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J Allergy Clin Immunol Pract. 2013 Sep-Oct;1(5):474-8. doi: 10.1016/j.jaip.2013.06.014. Epub 2013 Aug 30.

Venom immunotherapy in patients with clonal mast cell disorders: efficacy, safety, and practical considerations.

Author information

  • 1Allergy Unit, Azienda Ospedale Universit√† di Verona, Verona, Italy.
  • 2Allergy Unit, Hospital Universitario de Fuenlabrada, Madrid, Spain.
  • 3Haematology Section, Department of Clinical and Experimental Medicine, University of Verona, Italy.
  • 4Allergy and Respiratory Diseases, IRCCS San Martino IST, University of Genoa, Genoa, Italy.
  • 5Centro de Estudios de Mastocitosis de Castilla la Mancha, Hospital Virgen del Valle, Toledo, Spain.
  • 6Allergy Unit, Hospital Universitario de Guadalajara, Guadalajara, Spain.
  • 7Allergy and Respiratory Diseases, IRCCS San Martino IST, University of Genoa, Genoa, Italy. Electronic address:



A preferential association between systemic mastocytosis (SM) and hymenoptera allergy (HVA) has been observed. Patients with both diseases are at risk for more severe reactions, and venom immunotherapy (VIT) may represent a life-saving treatment, but the use of VIT in such patients raised concerns about its safety.


We evaluated a large population of patients with SM and HVA who received VIT.


This prospective study was performed in Italy and Spain. A diagnosis of SM and HVA and a VIT prescription were made according to international recommendations. The patients were carefully followed up during VIT, with special attention to field stings.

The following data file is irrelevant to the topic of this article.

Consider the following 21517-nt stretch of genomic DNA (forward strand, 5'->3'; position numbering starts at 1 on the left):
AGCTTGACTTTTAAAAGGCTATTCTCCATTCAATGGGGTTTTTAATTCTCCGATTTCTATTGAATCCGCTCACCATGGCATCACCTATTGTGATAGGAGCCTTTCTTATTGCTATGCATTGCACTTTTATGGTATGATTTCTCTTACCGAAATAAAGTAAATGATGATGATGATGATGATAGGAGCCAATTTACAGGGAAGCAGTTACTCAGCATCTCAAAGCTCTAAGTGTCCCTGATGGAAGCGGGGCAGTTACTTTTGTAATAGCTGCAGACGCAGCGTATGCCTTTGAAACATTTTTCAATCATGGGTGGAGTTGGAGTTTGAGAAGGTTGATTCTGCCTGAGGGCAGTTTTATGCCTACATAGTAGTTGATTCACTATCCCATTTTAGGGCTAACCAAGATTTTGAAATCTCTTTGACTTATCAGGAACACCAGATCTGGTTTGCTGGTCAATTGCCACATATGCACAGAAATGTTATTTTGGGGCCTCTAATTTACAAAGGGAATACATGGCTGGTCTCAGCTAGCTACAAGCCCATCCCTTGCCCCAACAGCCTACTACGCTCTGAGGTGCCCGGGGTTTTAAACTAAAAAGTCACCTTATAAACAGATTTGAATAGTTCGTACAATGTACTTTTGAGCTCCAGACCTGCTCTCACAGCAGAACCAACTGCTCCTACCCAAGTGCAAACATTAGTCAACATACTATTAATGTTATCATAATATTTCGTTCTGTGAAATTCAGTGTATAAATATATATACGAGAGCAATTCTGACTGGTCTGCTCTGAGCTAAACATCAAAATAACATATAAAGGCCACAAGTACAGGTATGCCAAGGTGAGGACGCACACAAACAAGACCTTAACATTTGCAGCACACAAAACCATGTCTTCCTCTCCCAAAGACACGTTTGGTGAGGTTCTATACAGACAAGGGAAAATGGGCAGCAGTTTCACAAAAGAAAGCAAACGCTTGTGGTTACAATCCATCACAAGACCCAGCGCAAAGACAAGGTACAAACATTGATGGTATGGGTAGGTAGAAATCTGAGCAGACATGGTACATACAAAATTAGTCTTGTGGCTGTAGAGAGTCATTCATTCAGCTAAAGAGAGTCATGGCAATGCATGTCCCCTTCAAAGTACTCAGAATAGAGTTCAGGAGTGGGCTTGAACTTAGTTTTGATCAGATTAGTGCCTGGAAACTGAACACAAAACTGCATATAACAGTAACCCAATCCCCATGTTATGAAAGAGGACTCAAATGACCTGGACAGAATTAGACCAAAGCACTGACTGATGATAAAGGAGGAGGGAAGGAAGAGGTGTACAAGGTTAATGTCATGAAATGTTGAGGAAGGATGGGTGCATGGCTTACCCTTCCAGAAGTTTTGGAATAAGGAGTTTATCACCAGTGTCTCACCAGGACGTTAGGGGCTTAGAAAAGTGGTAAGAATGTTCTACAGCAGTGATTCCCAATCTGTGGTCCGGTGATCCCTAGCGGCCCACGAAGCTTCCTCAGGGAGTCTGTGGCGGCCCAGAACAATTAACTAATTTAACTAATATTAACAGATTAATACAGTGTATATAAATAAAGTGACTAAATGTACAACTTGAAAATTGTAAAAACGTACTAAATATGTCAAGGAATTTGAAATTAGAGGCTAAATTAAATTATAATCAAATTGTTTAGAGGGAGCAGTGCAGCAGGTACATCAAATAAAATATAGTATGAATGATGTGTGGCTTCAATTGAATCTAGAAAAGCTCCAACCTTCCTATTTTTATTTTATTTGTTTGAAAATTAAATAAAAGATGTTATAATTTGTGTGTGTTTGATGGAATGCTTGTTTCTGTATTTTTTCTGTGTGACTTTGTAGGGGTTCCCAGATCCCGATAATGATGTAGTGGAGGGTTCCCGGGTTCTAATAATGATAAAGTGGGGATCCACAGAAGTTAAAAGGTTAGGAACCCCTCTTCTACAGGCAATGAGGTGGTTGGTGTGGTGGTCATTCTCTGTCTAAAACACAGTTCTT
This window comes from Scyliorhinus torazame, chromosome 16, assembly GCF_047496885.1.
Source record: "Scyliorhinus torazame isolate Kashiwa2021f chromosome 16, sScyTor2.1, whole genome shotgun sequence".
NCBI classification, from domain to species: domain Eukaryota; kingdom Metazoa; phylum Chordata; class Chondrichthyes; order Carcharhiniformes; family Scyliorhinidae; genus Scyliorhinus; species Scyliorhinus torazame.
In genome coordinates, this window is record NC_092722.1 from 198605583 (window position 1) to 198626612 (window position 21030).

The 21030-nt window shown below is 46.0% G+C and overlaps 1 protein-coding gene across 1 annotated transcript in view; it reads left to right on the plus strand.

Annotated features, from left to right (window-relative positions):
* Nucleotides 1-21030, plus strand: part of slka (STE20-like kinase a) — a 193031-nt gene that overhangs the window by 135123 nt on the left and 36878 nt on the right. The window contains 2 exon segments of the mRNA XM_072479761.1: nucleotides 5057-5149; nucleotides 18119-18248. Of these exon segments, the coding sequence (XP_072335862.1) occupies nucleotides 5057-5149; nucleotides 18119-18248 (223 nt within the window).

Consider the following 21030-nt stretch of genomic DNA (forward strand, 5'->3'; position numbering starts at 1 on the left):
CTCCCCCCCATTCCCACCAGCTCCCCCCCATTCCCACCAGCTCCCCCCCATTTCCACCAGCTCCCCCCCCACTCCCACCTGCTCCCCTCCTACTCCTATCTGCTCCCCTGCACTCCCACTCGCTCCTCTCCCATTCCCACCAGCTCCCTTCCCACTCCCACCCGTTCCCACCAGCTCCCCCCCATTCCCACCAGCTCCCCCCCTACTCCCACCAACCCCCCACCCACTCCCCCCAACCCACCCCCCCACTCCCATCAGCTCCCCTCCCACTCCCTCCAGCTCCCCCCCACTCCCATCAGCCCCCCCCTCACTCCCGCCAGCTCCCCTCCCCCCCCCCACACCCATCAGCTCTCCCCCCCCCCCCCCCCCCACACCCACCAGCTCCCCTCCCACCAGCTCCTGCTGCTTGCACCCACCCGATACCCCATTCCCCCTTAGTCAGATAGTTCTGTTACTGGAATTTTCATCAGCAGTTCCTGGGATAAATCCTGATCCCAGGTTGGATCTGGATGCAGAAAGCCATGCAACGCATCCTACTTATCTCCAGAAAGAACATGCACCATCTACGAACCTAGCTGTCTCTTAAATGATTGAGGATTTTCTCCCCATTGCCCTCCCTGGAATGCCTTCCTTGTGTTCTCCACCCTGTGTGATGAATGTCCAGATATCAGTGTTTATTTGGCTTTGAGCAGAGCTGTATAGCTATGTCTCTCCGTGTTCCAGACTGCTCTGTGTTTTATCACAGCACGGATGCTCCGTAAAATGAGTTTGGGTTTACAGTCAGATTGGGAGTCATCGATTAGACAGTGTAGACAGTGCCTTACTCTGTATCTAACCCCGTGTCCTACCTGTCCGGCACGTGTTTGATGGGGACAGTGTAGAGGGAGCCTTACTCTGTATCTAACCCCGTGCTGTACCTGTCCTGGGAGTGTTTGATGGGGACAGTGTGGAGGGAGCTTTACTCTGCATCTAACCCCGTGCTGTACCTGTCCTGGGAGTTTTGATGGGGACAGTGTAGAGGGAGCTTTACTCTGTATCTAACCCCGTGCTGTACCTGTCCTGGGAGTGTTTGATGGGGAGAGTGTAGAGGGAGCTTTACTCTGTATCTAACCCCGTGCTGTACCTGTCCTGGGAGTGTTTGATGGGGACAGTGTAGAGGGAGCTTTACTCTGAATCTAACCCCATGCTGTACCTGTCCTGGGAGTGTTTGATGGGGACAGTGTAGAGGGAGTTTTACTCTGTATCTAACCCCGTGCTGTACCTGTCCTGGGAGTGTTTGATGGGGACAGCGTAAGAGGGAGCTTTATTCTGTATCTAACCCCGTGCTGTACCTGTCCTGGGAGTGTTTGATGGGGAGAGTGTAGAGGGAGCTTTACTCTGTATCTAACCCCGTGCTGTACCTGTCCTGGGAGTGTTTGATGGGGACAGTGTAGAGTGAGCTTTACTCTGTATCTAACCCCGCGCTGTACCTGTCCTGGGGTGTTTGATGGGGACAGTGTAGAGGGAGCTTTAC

A total of 84 patients (70 men, 14 women; mean age 52.1 years) were included, 81% with grade IV reaction, 91% with indolent SM. No difference was seen between the Italian and Spanish patients. There were 10 adverse reactions during the induction phase: 3 with the conventional induction and 7 with the rush-modified induction, none resulted in epinephrine administration and/or hospitalization. Fifty patients had one or more field re-sting (95 episodes), none during induction. The time elapsed from starting VIT and first re-sting was 2 months to 7 years, and the number of re-stings per patient was 1-6. Of the 50 patients who were re-stung, 43 (86%) resulted in being fully protected. Seven patients had reactions, and the maintenance dose was safely increased to 200 mcg. The maintenance dose interval was not different between patients with and those without reactions at re-stings.


VIT is well tolerated, safe, and effective in patients with SM.

Copyright © 2013 American Academy of Allergy, Asthma & Immunology. Published by Elsevier Inc. All rights reserved.


Efficacy; Hymenoptera allergy; Safety; Systemic mastocytosis; Venom immunotherapy

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